Date of Award

Spring 2022

Document Type

Open Access Thesis


Computer Science and Engineering

First Advisor

Paul Ziehl


Aerospace manufacturing has seen continually increased use of carbon fiber reinforced polymers in aircraft structures. The favorable strength to weight ratios, as well as the increased resistance to fatigue and corrosion, compared to metallic structures, provide a common argument for further research and development of composite airframes. Two main classes of carbon fiber reinforced polymers can be distinguished, thermosetting polymers and thermoplastic polymers. Thermoset polymers have been relied on for decades for the ability to reliably produce strong laminates for aircraft structures. By comparison thermoplastic polymers experience less comparable utilization on primary structures despite boasting similar or greater performance capabilities due to their processing requirements. The path to bridging the utilization gap between the polymers begins with advancing thermoplastic composite manufacturing strategies to allow engineers to adapt thermoset designs for thermoplastic manufacturing.

The shift from thermoset to thermoplastic composites is needed to meet the high manufacturing rate required for urban air mobility (UAM) vehicles. The manufacturing rate of thermoset composites are increased through parallel manufacturing lines due to the long cure cycle of thermoset material. The consolidation cycle for thermoplastic composites is significantly shorter than a thermoset cure cycle, therefore, the manufacturing rate for thermoplastics can be increased without the need for multiple manufacturing lines. Another advantage in favor of thermoplastics is the capability to remelt and reconsolidate the polymer without negatively impacting its mechanical properties. The latter opens the opportunity to use fusion joining methodologies to assemble structures without the need for fasteners or adhesive, and thus lower the structural weight of the part. Induction welding is the fusion joining methodology used in this investigation. Induction welding allows for localized heat generation in the thermoplastic composite without contact between the structure and induction coil, therefore, making it an ideal candidate to explore the fastener free assembly of thermoplastic propeller blade demonstrator.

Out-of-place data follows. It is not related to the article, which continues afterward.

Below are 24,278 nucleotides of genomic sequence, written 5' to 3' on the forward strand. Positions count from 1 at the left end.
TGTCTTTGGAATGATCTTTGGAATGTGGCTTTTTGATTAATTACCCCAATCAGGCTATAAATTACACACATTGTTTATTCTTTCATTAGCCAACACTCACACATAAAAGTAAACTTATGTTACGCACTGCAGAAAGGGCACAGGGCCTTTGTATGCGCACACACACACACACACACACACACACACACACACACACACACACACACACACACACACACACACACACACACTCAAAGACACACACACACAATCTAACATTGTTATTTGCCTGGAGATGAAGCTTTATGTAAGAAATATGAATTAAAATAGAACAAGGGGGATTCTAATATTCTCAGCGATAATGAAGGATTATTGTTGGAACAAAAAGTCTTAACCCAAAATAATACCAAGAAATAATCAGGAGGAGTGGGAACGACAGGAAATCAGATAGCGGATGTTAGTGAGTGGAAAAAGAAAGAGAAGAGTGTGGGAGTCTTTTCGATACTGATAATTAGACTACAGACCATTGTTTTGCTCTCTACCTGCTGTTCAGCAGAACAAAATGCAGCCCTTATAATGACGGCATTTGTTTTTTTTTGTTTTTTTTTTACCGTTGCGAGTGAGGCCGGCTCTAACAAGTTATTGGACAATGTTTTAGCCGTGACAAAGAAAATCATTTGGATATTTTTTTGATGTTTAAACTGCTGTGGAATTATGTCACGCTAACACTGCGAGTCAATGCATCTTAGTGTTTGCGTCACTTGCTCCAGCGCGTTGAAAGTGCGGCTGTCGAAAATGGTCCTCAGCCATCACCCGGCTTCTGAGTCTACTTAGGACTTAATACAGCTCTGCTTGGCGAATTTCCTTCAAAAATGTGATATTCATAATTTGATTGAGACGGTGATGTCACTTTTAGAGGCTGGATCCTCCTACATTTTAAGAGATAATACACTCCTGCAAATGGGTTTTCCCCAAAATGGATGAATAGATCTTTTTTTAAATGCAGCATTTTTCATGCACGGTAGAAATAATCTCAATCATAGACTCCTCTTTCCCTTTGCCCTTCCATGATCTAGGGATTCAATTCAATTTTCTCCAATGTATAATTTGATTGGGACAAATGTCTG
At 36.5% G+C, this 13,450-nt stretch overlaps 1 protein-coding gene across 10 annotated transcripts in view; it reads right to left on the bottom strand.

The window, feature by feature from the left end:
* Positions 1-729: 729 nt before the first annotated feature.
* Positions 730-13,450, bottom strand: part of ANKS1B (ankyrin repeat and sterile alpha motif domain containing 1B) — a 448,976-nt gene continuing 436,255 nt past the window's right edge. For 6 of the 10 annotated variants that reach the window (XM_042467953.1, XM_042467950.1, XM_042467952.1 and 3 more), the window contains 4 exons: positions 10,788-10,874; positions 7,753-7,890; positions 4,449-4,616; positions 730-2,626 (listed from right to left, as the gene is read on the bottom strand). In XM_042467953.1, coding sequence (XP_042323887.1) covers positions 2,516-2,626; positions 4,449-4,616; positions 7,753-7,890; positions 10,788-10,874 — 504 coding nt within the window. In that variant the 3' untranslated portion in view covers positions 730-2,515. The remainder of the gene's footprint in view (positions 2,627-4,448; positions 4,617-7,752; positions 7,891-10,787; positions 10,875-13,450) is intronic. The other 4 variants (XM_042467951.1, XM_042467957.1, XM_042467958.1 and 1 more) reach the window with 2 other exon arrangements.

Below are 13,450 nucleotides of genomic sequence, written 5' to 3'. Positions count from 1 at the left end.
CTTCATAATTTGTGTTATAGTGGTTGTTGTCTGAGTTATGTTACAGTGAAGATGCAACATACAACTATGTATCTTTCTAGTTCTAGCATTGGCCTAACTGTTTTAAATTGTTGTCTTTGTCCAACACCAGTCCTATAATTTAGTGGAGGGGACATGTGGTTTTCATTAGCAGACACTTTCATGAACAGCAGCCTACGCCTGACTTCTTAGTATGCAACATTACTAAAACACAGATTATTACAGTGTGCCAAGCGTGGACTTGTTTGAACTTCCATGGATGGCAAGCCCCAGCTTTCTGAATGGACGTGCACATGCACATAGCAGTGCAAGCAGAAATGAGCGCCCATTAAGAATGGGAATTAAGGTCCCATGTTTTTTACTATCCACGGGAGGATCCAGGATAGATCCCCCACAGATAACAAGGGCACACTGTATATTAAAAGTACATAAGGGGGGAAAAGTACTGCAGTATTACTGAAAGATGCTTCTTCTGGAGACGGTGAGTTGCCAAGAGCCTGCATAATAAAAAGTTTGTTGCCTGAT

The research presented in this thesis focuses on the transition from using a thermoset to thermoplastic composite for the manufacturing of a UAM propeller blade demonstrator. The transition process involves a reevaluation of the internal structure of the propeller blade, and creation of a manufacturing plan to laminate, consolidate, and fusion join the individual components of the propeller blade. The objective is to showcase different aspects one must consider when transitioning from a thermoset material system to a thermoplastic one. In addition, the application of induction welding highlighted to achieve a fastener-free assembly which can aid in increasing the manufacturing rate to meet high production rate required for UAM vehicles.


© 2022, Samuel Leonard Jones III